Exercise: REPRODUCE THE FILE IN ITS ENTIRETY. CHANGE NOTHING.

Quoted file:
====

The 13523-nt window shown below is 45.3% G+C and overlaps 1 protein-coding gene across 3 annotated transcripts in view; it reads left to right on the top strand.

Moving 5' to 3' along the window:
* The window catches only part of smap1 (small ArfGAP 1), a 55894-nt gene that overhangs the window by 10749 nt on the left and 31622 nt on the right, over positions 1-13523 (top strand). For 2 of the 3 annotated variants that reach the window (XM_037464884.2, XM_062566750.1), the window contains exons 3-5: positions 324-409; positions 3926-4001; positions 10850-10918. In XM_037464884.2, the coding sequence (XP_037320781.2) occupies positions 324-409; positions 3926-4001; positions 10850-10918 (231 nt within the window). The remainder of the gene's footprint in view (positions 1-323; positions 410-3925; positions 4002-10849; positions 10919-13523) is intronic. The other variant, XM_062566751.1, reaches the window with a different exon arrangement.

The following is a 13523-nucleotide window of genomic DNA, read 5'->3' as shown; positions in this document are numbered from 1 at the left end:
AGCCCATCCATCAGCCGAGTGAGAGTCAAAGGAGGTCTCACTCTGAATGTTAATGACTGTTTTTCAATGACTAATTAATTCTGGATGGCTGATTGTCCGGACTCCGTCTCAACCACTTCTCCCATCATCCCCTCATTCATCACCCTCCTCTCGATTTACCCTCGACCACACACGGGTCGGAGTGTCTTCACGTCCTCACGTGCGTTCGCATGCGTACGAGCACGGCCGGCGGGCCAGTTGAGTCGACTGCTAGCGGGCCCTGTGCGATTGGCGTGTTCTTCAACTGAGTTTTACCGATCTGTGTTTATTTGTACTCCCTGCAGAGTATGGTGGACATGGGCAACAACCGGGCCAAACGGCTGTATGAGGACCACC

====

The 13523-nt window shown below is 45.3% G+C and overlaps 1 protein-coding gene across 3 annotated transcripts in view; it reads left to right on the top strand.

Moving 5' to 3' along the window:
* The window catches only part of smap1 (small ArfGAP 1), a 55894-nt gene that overhangs the window by 10749 nt on the left and 31622 nt on the right, over positions 1-13523 (top strand). For 2 of the 3 annotated variants that reach the window (XM_037464884.2, XM_062566750.1), the window contains exons 3-5: positions 324-409; positions 3926-4001; positions 10850-10918. In XM_037464884.2, the coding sequence (XP_037320781.2) occupies positions 324-409; positions 3926-4001; positions 10850-10918 (231 nt within the window). The remainder of the gene's footprint in view (positions 1-323; positions 410-3925; positions 4002-10849; positions 10919-13523) is intronic. The other variant, XM_062566751.1, reaches the window with a different exon arrangement.

The following is a 13523-nucleotide window of genomic DNA, read 5'->3' as shown; positions in this document are numbered from 1 at the left end:
AGCCCATCCATCAGCCGAGTGAGAGTCAAAGGAGGTCTCACTCTGAATGTTAATGACTGTTTTTCAATGACTAATTAATTCTGGATGGCTGATTGTCCGGACTCCGTCTCAACCACTTCTCCCATCATCCCCTCATTCATCACCCTCCTCTCGATTTACCCTCGACCACACACGGGTCGGAGTGTCTTCACGTCCTCACGTGCGTTCGCATGCGTACGAGCACGGCCGGCGGGCCAGTTGAGTCGACTGCTAGCGGGCCCTGTGCGATTGGCGTGTTCTTCAACTGAGTTTTACCGATCTGTGTTTATTTGTACTCCCTGCAGAGTATGGTGGACATGGGCAACAACCGGGCCAAACGGCTGTATGAGGACCACC